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Common sense is also a victim when it comes to America's gun laws

By Lindy McDowell

Published 07/10/2015

Chris Harper-Mercer
Chris Harper-Mercer

As has been widely reported across America and throughout the world, he was a fan of the Nazis and the IRA. He had previously observed on social media that mass shootings were a good way to make a name for yourself. And he was known to have behavioural and anger management problems.

In retrospect then, maybe not an obvious candidate for gun ownership. But America's newest mass murderer, Chris Harper-Mercer, despite these many warning signs, had somehow managed to acquire around a dozen handguns and high-powered rifles. And a flak jacket.

His scary track record should have been enough to set great klaxons screaming danger. But it didn't in America. Because in America guns are freely available. As freely available as pizza. You can buy them online and at gun fairs with not an awful lot of questions asked.

From our side of the Atlantic all this seems like madness.

That's because it is madness.

But talking to people in the US this week - even after this latest horrific college massacre - I've found very, very many still defiantly defending the right of their fellow Americans to bear high-velocity weaponry.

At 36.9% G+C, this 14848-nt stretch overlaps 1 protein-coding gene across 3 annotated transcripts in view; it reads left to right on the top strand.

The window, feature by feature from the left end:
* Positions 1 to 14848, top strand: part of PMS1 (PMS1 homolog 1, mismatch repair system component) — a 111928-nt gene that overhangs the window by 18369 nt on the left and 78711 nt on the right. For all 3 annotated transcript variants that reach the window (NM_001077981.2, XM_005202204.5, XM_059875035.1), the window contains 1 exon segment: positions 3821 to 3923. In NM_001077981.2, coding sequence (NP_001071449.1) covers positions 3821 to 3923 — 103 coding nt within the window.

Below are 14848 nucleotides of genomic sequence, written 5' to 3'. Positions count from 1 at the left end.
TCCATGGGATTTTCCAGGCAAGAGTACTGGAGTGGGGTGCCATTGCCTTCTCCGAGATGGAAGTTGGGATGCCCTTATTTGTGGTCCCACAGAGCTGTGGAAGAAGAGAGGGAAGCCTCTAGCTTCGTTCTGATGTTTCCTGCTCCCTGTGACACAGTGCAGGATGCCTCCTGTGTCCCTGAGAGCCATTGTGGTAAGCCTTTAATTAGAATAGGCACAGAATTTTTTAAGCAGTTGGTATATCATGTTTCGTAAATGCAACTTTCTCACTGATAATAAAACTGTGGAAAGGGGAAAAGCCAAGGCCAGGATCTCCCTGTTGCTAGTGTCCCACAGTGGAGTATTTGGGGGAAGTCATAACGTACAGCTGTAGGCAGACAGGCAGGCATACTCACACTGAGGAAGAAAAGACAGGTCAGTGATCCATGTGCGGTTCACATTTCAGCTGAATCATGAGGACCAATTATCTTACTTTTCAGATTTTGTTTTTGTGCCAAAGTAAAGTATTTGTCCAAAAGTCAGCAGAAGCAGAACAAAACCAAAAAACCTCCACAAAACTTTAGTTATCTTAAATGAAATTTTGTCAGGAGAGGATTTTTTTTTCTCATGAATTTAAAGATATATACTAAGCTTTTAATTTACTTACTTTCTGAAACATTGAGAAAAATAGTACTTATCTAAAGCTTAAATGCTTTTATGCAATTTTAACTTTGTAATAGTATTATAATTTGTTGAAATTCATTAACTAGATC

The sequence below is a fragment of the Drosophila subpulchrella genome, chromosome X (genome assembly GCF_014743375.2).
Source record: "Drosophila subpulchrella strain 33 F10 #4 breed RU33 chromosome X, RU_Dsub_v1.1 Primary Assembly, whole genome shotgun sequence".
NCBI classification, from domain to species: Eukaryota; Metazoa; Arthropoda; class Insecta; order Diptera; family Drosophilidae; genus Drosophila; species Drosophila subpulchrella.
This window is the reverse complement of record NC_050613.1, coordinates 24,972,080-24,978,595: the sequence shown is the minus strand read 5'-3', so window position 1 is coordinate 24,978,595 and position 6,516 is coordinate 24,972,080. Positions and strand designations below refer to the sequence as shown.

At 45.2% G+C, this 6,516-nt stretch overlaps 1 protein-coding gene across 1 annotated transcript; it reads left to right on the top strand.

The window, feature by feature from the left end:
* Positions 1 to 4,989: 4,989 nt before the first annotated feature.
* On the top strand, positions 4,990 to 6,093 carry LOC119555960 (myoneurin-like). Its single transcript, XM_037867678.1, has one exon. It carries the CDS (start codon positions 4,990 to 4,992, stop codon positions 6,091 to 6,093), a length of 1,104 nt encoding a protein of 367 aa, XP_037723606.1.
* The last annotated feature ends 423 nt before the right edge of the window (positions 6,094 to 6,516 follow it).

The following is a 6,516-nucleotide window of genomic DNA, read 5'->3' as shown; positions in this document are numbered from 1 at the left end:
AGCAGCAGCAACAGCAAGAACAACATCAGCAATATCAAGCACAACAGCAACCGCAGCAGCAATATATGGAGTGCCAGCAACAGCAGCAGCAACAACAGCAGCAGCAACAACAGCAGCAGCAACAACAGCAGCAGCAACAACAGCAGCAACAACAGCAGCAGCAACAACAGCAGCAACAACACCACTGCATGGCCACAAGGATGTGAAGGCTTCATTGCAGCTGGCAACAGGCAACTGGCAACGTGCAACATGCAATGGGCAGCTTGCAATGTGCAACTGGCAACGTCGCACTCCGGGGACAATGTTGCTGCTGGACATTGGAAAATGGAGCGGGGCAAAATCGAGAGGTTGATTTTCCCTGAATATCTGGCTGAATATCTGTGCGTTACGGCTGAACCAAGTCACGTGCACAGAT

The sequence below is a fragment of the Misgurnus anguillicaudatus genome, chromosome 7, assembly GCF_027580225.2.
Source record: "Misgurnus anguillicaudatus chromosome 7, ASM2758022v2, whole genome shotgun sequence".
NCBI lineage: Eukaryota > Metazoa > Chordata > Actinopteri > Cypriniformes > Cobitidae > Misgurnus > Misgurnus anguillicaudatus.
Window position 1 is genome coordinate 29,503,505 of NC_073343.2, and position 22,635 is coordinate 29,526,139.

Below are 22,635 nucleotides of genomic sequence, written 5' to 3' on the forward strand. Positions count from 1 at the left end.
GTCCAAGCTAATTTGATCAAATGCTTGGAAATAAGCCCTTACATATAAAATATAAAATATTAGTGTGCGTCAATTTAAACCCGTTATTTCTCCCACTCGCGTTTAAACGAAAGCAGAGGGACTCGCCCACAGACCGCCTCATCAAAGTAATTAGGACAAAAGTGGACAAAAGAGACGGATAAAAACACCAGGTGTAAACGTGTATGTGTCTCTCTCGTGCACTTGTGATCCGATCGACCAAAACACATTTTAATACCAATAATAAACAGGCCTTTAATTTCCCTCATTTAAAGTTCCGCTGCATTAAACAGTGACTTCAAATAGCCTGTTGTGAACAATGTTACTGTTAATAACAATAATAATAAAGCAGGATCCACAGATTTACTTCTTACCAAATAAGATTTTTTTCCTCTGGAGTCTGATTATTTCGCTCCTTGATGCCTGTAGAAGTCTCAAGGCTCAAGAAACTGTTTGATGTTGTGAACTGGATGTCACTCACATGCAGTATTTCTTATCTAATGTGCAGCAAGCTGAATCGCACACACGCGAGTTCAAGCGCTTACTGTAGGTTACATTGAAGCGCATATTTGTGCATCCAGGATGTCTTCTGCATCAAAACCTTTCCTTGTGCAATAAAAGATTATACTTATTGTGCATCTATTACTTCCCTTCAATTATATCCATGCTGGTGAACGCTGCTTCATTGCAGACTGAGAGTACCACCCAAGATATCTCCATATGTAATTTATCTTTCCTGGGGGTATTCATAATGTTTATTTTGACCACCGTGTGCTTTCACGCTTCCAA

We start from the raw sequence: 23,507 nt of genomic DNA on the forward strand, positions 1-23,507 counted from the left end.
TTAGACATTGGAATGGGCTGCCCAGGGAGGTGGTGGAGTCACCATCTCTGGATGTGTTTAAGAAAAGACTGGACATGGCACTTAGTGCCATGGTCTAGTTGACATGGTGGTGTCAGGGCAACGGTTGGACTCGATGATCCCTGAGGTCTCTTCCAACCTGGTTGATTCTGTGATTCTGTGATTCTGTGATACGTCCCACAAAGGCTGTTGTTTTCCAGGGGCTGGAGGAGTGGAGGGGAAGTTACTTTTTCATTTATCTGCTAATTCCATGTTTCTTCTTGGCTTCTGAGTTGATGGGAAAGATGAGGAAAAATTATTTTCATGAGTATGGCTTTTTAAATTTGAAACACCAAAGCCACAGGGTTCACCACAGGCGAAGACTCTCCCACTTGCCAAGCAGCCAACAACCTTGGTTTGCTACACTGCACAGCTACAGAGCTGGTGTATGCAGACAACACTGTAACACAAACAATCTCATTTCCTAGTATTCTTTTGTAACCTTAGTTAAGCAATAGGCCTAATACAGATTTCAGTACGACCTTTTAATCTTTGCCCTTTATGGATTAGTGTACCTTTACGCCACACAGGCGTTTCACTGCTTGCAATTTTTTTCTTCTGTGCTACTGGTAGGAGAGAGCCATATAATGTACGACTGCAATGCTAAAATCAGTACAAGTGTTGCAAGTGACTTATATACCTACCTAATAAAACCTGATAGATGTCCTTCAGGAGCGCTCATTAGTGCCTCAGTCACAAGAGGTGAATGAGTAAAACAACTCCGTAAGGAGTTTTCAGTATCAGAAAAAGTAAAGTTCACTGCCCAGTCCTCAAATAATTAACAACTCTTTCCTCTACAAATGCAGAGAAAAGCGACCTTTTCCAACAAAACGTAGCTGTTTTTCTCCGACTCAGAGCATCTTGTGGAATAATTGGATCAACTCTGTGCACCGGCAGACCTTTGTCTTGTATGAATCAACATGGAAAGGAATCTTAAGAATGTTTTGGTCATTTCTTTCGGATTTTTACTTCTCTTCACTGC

One man I spoke to, an intelligent, mild-mannered mathematician, was typical. My point to him was this - even if you could definitively classify someone as entirely sane and entirely stable (questionable, I know) is there any reason on earth why anyone - anyone - would ever have need for access to over a dozen high powered rifles and handguns? And a flak jacket. Even if there were, say, marauding grizzly bears in the immediate vicinity.

He countered with statistics about rape, his point being that the only effective defence against an armed attacker has to be a gun. Two guns don't make a right, I told him.